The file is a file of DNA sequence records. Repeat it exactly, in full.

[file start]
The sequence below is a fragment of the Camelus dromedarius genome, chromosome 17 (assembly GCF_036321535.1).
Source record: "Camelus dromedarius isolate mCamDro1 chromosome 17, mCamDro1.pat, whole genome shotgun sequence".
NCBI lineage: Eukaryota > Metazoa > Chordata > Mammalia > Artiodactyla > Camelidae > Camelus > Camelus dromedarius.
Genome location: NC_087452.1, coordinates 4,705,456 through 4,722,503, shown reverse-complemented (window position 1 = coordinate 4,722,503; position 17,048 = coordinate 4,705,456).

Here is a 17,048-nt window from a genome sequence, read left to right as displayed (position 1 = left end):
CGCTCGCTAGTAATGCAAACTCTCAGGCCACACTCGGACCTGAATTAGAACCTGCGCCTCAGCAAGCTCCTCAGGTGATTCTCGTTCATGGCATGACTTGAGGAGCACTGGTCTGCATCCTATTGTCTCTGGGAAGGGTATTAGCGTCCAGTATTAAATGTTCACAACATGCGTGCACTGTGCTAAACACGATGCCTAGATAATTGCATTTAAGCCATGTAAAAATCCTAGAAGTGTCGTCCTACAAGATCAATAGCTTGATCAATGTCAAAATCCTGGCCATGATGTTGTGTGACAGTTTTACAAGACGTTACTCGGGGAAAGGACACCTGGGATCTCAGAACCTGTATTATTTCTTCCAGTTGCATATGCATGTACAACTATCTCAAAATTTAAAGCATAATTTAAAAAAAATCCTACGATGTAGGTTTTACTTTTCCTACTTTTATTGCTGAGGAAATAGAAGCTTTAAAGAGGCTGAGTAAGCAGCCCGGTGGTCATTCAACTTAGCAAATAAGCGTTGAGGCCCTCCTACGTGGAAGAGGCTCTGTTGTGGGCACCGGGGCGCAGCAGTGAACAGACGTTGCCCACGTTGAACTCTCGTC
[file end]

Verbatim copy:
The sequence below is a fragment of the Camelus dromedarius genome, chromosome 17 (assembly GCF_036321535.1).
Source record: "Camelus dromedarius isolate mCamDro1 chromosome 17, mCamDro1.pat, whole genome shotgun sequence".
NCBI lineage: Eukaryota > Metazoa > Chordata > Mammalia > Artiodactyla > Camelidae > Camelus > Camelus dromedarius.
Genome location: NC_087452.1, coordinates 4,705,456 through 4,722,503, shown reverse-complemented (window position 1 = coordinate 4,722,503; position 17,048 = coordinate 4,705,456).

Here is a 17,048-nt window from a genome sequence, read left to right as displayed (position 1 = left end):
CGCTCGCTAGTAATGCAAACTCTCAGGCCACACTCGGACCTGAATTAGAACCTGCGCCTCAGCAAGCTCCTCAGGTGATTCTCGTTCATGGCATGACTTGAGGAGCACTGGTCTGCATCCTATTGTCTCTGGGAAGGGTATTAGCGTCCAGTATTAAATGTTCACAACATGCGTGCACTGTGCTAAACACGATGCCTAGATAATTGCATTTAAGCCATGTAAAAATCCTAGAAGTGTCGTCCTACAAGATCAATAGCTTGATCAATGTCAAAATCCTGGCCATGATGTTGTGTGACAGTTTTACAAGACGTTACTCGGGGAAAGGACACCTGGGATCTCAGAACCTGTATTATTTCTTCCAGTTGCATATGCATGTACAACTATCTCAAAATTTAAAGCATAATTTAAAAAAAATCCTACGATGTAGGTTTTACTTTTCCTACTTTTATTGCTGAGGAAATAGAAGCTTTAAAGAGGCTGAGTAAGCAGCCCGGTGGTCATTCAACTTAGCAAATAAGCGTTGAGGCCCTCCTACGTGGAAGAGGCTCTGTTGTGGGCACCGGGGCGCAGCAGTGAACAGACGTTGCCCACGTTGAACTCTCGTC